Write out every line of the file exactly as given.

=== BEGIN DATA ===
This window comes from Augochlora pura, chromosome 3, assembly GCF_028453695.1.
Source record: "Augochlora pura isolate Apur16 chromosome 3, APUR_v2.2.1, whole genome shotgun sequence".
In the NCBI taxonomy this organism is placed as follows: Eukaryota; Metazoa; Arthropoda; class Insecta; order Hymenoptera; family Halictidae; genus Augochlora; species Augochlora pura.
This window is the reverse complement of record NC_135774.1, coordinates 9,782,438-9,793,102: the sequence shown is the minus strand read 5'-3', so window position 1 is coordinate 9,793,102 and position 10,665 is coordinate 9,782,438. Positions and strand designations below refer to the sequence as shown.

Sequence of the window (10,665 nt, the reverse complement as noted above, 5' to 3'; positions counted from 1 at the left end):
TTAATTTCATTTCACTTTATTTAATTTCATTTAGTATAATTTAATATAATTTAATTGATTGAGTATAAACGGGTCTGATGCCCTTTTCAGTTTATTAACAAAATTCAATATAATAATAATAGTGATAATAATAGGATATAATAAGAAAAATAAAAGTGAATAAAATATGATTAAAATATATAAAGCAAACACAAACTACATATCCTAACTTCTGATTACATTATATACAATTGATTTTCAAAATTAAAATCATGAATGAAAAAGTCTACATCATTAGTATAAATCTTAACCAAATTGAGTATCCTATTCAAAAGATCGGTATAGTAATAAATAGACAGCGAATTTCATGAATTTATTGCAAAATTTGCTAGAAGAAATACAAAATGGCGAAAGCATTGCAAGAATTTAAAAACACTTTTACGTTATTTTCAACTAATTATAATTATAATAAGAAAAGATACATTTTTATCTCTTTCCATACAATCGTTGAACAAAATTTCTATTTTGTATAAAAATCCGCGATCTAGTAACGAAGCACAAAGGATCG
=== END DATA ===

This window comes from Augochlora pura, chromosome 3, assembly GCF_028453695.1.
Source record: "Augochlora pura isolate Apur16 chromosome 3, APUR_v2.2.1, whole genome shotgun sequence".
In the NCBI taxonomy this organism is placed as follows: Eukaryota; Metazoa; Arthropoda; class Insecta; order Hymenoptera; family Halictidae; genus Augochlora; species Augochlora pura.
This window is the reverse complement of record NC_135774.1, coordinates 9,782,438-9,793,102: the sequence shown is the minus strand read 5'-3', so window position 1 is coordinate 9,793,102 and position 10,665 is coordinate 9,782,438. Positions and strand designations below refer to the sequence as shown.

Sequence of the window (10,665 nt, the reverse complement as noted above, 5' to 3'; positions counted from 1 at the left end):
TTAATTTCATTTCACTTTATTTAATTTCATTTAGTATAATTTAATATAATTTAATTGATTGAGTATAAACGGGTCTGATGCCCTTTTCAGTTTATTAACAAAATTCAATATAATAATAATAGTGATAATAATAGGATATAATAAGAAAAATAAAAGTGAATAAAATATGATTAAAATATATAAAGCAAACACAAACTACATATCCTAACTTCTGATTACATTATATACAATTGATTTTCAAAATTAAAATCATGAATGAAAAAGTCTACATCATTAGTATAAATCTTAACCAAATTGAGTATCCTATTCAAAAGATCGGTATAGTAATAAATAGACAGCGAATTTCATGAATTTATTGCAAAATTTGCTAGAAGAAATACAAAATGGCGAAAGCATTGCAAGAATTTAAAAACACTTTTACGTTATTTTCAACTAATTATAATTATAATAAGAAAAGATACATTTTTATCTCTTTCCATACAATCGTTGAACAAAATTTCTATTTTGTATAAAAATCCGCGATCTAGTAACGAAGCACAAAGGATCG